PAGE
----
While, organisations are suited for peripersonal exploitation, we are attempting to make them operate in extra-personal exploration. This is the polar opposite mode of what established organisations do. Excellent executors are not excellent explorers. This presents a mammoth leadership challenge. Organisations need to operate both modes at once. We need to look up while looking down. We need to exploit the peripersonal, while exploring the extra-personal. To do so requires a radical shift in mindset and a diverse set of cognitive skills.
So What’s Love Got To Do With It!
Just as the brain divides the world into two spaces: up and down, the peripersonal and extra-personal, we can divide love into two phases. The phases happen over distinct periods of time, during which our neurochemical responses evolve. To understand this evolution, we first need to understand the function of the neurochemicals involved.
Initially, scientists believed the neurochemical dopamine to be a reward or pleasure chemical. Since then, they discovered that dopamine is not really about the pleasure of enjoying things in the here and now. Today, we understand dopamine is about the pleasure of anticipating things, even when they are just in our imagination. Dopamine drives us to look up and drives us to explore the extra-personal space. Dopamine plays a major role in love.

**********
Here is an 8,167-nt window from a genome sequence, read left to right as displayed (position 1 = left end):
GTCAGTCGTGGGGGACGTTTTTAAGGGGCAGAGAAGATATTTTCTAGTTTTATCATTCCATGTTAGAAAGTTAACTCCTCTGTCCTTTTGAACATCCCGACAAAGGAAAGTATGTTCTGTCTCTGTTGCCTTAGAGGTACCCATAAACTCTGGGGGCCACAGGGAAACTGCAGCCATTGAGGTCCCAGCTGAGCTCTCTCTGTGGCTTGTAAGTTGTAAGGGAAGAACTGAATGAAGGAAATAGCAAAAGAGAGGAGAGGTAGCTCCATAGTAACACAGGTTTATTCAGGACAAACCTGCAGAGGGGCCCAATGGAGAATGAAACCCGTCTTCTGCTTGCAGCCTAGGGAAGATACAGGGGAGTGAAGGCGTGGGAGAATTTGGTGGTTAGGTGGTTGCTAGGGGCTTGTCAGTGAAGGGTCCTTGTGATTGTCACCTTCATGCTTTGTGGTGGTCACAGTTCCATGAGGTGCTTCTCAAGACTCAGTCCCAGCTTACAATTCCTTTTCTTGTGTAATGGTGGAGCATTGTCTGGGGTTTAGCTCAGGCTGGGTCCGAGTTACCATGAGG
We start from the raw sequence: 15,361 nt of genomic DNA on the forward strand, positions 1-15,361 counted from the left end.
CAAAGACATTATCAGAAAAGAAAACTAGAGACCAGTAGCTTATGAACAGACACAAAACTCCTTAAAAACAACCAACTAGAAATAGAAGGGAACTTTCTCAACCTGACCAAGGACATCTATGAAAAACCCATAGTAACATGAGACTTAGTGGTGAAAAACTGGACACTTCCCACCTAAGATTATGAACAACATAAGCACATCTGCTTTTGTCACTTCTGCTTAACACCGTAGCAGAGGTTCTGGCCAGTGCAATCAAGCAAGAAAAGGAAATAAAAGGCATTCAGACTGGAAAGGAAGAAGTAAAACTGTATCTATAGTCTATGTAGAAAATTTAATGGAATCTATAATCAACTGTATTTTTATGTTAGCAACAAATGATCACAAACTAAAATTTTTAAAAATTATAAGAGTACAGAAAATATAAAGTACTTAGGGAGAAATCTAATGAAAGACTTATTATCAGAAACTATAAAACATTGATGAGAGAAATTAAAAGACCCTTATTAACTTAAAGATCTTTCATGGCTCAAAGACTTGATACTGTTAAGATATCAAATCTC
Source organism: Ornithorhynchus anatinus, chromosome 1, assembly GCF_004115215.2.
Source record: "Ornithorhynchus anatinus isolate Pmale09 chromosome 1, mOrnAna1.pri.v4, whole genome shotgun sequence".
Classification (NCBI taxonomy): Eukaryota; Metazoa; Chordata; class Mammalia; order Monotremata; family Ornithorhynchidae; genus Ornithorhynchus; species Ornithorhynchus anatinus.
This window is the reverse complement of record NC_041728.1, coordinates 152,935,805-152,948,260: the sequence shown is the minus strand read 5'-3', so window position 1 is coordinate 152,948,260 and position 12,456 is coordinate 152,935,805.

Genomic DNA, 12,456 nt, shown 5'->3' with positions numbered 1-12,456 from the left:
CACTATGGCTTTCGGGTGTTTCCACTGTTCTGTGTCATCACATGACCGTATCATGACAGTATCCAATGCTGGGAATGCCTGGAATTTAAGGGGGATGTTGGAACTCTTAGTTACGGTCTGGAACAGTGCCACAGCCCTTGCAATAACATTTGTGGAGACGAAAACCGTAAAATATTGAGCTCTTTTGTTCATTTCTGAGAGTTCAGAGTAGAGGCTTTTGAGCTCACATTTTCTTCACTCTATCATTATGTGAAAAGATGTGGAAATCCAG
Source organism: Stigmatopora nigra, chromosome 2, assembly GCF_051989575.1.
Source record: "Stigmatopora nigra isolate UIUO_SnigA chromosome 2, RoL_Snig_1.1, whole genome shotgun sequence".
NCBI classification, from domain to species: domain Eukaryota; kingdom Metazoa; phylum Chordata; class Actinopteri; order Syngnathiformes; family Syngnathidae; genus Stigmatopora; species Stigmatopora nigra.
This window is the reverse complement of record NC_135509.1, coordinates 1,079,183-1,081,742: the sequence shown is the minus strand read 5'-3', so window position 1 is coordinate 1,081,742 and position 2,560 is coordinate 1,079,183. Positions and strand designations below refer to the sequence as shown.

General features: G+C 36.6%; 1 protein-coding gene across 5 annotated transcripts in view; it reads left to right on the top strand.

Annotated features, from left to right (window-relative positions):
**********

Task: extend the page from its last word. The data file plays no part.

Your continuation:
Dopamine drives us in the first phase of love called passionate love. This phase is about anticipation, excitement and creativity. The problem with dopaminergic pleasure is that it is time limited. Eventually up becomes down. Eventually, the extra-personal becomes the peripersonal. This means the passionate phase of love last 12 to 18 months.
However, once dopamine turns off, our other neurochemicals take over. These neurochemicals are about what we have, not what we want. They are about the peripersonal space. They include oxytocin, endocannabinoids, and endorphins. They are present in the second phase of love, called companionate love. Companionate love does not have the exciting characteristics of passionate love, but it can be fulfilling.
When this happens, many couples develop the feeling that they are no longer in love. And many dopaminergic people think the relationship is over and they bring it to a halt. It is important to understand that it is just entering a new phase, a more enduring phase, perhaps a more mature phase and a phase that has the potential to give us happiness and fulfillment.
To reinvigorate the companionate phase of love, neuroscientists recommend we add continue to add new dopaminergic experiences. This might include new restaurants, holidays, or whatever your imagination can conjure.
So what has that got to do with Innovation and Organisations?
Love evolves from a passionate phase to companionate phase. Our organisations evolve from an explore phase to an exploit phase. Essentially, what looks up must eventually look down. The key to keeping an organisation alive is the same as keeping a relationship alive, we need to inject some exploration into the organisation.
Doing so has ensured the survival of our species, our relationships and perhaps your organisations.